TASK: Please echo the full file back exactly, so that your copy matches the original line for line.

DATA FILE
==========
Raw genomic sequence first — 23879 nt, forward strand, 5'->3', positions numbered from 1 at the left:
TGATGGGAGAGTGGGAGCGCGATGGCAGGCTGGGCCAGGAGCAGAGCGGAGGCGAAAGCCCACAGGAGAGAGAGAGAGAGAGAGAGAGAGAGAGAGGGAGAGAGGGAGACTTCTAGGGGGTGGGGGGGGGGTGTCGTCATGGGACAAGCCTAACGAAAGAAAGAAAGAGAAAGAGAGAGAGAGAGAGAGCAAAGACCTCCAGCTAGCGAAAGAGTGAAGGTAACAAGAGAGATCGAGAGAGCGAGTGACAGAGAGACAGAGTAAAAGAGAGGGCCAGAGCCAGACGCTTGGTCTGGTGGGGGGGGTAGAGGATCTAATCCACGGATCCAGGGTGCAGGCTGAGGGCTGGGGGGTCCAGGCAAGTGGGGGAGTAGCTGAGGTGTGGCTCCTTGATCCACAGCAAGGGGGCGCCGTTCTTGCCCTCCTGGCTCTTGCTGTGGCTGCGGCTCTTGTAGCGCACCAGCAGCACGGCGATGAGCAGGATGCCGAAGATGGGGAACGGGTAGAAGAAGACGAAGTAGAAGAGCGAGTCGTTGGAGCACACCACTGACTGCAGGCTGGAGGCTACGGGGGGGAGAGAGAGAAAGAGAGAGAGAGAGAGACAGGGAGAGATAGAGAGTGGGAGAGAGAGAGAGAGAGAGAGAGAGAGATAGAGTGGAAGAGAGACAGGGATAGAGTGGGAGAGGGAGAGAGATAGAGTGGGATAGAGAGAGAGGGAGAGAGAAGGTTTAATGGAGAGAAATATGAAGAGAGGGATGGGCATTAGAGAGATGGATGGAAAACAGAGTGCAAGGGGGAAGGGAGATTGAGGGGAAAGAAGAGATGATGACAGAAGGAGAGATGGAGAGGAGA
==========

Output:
Raw genomic sequence first — 23879 nt, forward strand, 5'->3', positions numbered from 1 at the left:
TGATGGGAGAGTGGGAGCGCGATGGCAGGCTGGGCCAGGAGCAGAGCGGAGGCGAAAGCCCACAGGAGAGAGAGAGAGAGAGAGAGAGAGAGAGAGGGAGAGAGGGAGACTTCTAGGGGGTGGGGGGGGGGTGTCGTCATGGGACAAGCCTAACGAAAGAAAGAAAGAGAAAGAGAGAGAGAGAGAGAGCAAAGACCTCCAGCTAGCGAAAGAGTGAAGGTAACAAGAGAGATCGAGAGAGCGAGTGACAGAGAGACAGAGTAAAAGAGAGGGCCAGAGCCAGACGCTTGGTCTGGTGGGGGGGGTAGAGGATCTAATCCACGGATCCAGGGTGCAGGCTGAGGGCTGGGGGGTCCAGGCAAGTGGGGGAGTAGCTGAGGTGTGGCTCCTTGATCCACAGCAAGGGGGCGCCGTTCTTGCCCTCCTGGCTCTTGCTGTGGCTGCGGCTCTTGTAGCGCACCAGCAGCACGGCGATGAGCAGGATGCCGAAGATGGGGAACGGGTAGAAGAAGACGAAGTAGAAGAGCGAGTCGTTGGAGCACACCACTGACTGCAGGCTGGAGGCTACGGGGGGGAGAGAGAGAAAGAGAGAGAGAGAGAGACAGGGAGAGATAGAGAGTGGGAGAGAGAGAGAGAGAGAGAGAGAGAGATAGAGTGGAAGAGAGACAGGGATAGAGTGGGAGAGGGAGAGAGATAGAGTGGGATAGAGAGAGAGGGAGAGAGAAGGTTTAATGGAGAGAAATATGAAGAGAGGGATGGGCATTAGAGAGATGGATGGAAAACAGAGTGCAAGGGGGAAGGGAGATTGAGGGGAAAGAAGAGATGATGACAGAAGGAGAGATGGAGAGGAGA